1
Contact or call us for free on 0800 342 3206
2
We'll talk through the details of your claim
3
Don't worry, we'll take care of everything
4
We'll work hard to secure you the compensation you deserve
COVID-19. Read our FAQ's here

In 2018, 17,550 cyclists were injured in reported road accidents, including 4,205 who were killed or seriously injured. Many of these cyclists will have been knocked off their bike by another road user.

Some of the most common cycling accidents caused by a third party include those that occur when:

  • A car emerges into the path of a cyclist
  • A car turns across the path of a cyclist
  • A cyclist turns right from a major road and from a minor road
  • Drivers or passengers open vehicle doors in front of an oncoming cyclist.

If an accident happens-follow these steps

If you have been involved in a collision with a car, there are a number of steps you should take.

  1. Get yourself to a safe area. Exchange contact details with the other party, and make a note of the registration number of their vehicle, like you would in any other kind of road traffic accident.
  2. If there were any witnesses to your accident, try to gather their details.
  3. After leaving the scene of the accident, visit your GP, or if your injuries are serious, go to A&E.
  4. Next, make sure you report your accident to the police.
  5. Following your accident, keep a record of the costs you have incurred as a result of your injury by keeping receipts. If you take legal action, you may be able to claim these expenses back.

Injuries from cycling accidents

  • A range of different injuries are sustained by cyclists, from bruising and soft tissue injuries to broken bones, concussion and serious head injuries. More common cycling injuries include:
  • Injuries to the limbs (including broken arms and legs) are common. Wrist and elbow fractures are common when a cyclist comes off their bike in an accident.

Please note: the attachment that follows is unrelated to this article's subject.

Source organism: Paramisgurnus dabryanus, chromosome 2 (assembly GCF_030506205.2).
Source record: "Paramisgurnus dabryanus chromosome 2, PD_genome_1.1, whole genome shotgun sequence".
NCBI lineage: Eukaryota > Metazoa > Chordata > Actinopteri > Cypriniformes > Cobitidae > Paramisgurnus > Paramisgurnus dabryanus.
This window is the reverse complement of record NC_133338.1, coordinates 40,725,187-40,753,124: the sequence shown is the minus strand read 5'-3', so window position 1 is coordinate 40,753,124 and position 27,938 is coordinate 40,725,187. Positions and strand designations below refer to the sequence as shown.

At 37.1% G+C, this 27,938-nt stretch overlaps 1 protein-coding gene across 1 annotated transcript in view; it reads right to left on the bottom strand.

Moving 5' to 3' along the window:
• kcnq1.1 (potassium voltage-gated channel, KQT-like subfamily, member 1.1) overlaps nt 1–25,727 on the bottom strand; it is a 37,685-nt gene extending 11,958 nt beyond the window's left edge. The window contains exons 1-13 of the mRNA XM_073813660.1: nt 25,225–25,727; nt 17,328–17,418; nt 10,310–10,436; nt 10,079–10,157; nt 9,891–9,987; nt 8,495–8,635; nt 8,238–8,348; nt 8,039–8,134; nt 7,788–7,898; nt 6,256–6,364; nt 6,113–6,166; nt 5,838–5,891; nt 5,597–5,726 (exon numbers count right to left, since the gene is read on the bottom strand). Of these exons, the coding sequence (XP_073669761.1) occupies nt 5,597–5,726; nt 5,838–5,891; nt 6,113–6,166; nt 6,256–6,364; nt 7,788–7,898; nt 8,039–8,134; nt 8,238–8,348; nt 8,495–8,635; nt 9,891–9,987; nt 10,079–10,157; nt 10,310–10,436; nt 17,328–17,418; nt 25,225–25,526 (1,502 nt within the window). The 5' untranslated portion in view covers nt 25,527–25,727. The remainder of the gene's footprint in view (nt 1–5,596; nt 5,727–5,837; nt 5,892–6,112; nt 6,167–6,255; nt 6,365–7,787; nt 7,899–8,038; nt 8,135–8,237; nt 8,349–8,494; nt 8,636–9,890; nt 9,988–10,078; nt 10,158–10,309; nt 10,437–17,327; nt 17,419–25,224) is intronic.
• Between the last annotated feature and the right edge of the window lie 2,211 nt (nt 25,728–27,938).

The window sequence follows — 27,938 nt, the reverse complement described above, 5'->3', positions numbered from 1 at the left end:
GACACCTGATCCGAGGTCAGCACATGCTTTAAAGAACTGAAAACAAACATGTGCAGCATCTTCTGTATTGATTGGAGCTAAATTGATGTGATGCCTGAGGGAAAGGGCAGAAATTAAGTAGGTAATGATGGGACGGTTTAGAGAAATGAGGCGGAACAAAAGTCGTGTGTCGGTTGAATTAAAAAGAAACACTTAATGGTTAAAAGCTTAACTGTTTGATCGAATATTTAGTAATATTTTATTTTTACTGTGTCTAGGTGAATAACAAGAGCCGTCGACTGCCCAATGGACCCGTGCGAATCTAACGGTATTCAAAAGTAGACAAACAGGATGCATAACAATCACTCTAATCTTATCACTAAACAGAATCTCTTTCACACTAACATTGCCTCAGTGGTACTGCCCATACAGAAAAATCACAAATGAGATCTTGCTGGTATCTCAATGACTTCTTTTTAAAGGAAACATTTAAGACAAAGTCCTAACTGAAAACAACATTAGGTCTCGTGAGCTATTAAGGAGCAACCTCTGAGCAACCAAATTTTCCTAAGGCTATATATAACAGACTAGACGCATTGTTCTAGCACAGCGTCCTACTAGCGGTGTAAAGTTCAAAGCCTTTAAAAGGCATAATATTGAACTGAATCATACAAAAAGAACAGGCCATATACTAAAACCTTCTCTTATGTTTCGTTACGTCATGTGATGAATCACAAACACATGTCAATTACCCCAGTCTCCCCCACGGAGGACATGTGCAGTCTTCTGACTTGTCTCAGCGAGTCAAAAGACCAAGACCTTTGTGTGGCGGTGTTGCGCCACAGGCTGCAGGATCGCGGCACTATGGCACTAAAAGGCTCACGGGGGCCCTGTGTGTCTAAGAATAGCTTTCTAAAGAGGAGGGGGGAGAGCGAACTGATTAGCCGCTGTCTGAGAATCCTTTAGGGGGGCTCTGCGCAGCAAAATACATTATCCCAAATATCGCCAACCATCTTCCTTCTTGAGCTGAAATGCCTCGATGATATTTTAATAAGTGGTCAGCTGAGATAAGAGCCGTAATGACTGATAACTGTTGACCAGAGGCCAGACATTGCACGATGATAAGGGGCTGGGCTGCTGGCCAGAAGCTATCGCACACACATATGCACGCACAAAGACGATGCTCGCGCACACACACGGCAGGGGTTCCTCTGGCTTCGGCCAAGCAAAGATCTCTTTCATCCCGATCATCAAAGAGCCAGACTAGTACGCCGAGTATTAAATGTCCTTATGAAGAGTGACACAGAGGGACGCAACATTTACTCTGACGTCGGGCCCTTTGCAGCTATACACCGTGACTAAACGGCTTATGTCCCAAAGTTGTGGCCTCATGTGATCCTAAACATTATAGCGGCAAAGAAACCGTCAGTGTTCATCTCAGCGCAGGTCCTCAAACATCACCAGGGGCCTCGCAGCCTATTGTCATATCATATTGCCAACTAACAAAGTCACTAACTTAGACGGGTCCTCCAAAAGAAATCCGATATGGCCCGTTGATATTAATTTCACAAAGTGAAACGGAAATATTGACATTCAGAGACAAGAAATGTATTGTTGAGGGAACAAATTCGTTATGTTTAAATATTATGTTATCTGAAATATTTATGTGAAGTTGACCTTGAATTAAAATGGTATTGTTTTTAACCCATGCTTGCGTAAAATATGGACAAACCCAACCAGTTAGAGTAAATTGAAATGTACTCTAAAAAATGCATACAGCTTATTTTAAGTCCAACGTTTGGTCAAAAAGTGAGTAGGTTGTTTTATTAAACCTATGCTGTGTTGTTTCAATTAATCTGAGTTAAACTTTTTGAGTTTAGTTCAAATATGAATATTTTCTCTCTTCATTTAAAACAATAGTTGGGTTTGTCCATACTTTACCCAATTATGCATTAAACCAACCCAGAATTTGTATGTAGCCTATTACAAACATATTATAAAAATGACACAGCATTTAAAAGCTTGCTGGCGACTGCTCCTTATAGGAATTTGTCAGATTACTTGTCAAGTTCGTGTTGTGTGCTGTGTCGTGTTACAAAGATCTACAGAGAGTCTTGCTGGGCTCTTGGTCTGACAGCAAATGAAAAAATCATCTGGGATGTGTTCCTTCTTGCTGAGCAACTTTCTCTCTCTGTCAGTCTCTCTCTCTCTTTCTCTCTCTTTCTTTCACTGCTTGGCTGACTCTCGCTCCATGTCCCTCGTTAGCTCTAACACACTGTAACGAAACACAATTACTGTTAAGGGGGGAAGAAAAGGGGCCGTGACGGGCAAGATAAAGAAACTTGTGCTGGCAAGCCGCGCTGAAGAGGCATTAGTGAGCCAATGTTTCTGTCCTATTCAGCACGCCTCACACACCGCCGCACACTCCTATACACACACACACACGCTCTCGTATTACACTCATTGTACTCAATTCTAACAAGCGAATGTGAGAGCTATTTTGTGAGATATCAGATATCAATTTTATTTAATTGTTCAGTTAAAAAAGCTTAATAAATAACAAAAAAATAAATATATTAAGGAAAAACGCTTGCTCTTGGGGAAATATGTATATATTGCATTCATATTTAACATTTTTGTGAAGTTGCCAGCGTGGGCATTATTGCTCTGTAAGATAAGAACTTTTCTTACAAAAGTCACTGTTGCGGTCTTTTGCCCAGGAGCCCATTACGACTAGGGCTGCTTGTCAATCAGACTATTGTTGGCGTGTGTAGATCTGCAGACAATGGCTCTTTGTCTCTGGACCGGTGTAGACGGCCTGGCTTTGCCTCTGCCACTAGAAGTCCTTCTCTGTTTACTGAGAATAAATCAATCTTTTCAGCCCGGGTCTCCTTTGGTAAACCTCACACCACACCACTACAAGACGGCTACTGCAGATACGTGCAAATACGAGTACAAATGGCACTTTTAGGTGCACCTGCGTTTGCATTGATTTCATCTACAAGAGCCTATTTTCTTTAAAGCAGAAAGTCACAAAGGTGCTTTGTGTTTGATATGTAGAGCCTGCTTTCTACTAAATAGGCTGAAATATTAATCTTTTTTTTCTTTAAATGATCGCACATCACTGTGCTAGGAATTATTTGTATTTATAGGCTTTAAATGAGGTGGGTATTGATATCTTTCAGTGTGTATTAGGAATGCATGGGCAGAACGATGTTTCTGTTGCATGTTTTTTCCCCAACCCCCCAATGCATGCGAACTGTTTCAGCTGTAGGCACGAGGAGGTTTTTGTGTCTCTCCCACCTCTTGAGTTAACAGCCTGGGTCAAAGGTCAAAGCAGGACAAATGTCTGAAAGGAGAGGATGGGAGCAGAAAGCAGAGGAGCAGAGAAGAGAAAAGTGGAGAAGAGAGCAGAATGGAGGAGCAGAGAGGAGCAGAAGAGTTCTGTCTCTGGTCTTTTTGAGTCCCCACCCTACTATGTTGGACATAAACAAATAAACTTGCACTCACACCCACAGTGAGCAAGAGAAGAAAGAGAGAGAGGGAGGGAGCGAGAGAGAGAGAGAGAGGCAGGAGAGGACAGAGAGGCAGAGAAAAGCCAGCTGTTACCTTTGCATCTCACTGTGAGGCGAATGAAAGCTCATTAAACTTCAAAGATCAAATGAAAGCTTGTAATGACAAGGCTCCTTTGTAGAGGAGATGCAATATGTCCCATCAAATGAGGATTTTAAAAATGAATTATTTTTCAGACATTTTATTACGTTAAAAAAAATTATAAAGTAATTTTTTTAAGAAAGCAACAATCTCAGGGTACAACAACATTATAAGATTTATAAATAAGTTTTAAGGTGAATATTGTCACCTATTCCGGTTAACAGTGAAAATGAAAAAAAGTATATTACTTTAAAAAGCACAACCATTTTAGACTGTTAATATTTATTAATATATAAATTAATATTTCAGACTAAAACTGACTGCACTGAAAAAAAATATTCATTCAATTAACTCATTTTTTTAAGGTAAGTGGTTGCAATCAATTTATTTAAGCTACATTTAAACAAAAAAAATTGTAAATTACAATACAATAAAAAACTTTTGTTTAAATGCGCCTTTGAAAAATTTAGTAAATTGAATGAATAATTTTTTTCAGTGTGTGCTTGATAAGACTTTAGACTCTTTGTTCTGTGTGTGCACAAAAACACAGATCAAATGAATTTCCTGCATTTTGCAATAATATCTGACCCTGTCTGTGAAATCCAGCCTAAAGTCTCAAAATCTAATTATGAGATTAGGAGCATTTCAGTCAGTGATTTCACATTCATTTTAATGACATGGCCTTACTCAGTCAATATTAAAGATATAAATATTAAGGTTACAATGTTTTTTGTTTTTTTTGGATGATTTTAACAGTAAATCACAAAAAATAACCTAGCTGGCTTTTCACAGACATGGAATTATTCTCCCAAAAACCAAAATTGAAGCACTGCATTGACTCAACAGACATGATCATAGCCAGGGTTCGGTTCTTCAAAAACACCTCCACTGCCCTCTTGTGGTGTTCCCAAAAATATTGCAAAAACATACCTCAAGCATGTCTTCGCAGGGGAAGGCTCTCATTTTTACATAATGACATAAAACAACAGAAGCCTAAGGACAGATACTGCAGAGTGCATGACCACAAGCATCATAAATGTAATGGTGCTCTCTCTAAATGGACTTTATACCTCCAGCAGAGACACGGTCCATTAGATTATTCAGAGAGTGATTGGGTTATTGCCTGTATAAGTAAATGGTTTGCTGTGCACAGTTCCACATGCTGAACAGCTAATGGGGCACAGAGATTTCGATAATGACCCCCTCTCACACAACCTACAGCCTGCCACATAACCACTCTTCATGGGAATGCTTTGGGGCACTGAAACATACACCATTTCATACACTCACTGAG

• Chest and abdomen injuries occur less frequently in cycling accidents but can be serious. Fractured collarbones are one of the most common breaks.
  • Although many cyclists wear helmets, 40% of cyclists who visit the hospital after an accident have sustained a head injury. Head injuries range from concussion and cuts to skull fractures and life-changing brain injury.

How much compensation?

The amount of compensation you are entitled to will depend upon the type and severity of the injury you have sustained. While some cycling injuries are relatively minor, some cyclists sustain serious head or spinal injuries after they are involved in a collision with a car. The more serious your injury, the higher the amount of compensation you will be entitled to.

Claiming for other losses

When calculating the value of your claim, any out-of-pocket expenses you have incurred will also be taken into account by your solicitor such as

  • medical expenses and prescription costs
  • travel expenses
  • damage to the bicycle,
  • an inspection of their damaged bicycle as well as the cost of replacing cycling equipment such as clothing or helmet.
  • lost earnings

If you’ve been knocked off your bike by a car,  keep receipts for any of the above so they can be included in your claim.

Contact Jefferies Solicitors

If you’ve been knocked off your bike by a car within the last three years, you may be entitled to compensation.

To learn more and to discuss your potential claim in confidence, contact our team on 0800 342 3206. Alternatively, complete our online contact form to arrange an initial no-obligation telephone consultation with a member of our expert team. 

Where next? Read our Guide To Making Cycling Accident Claims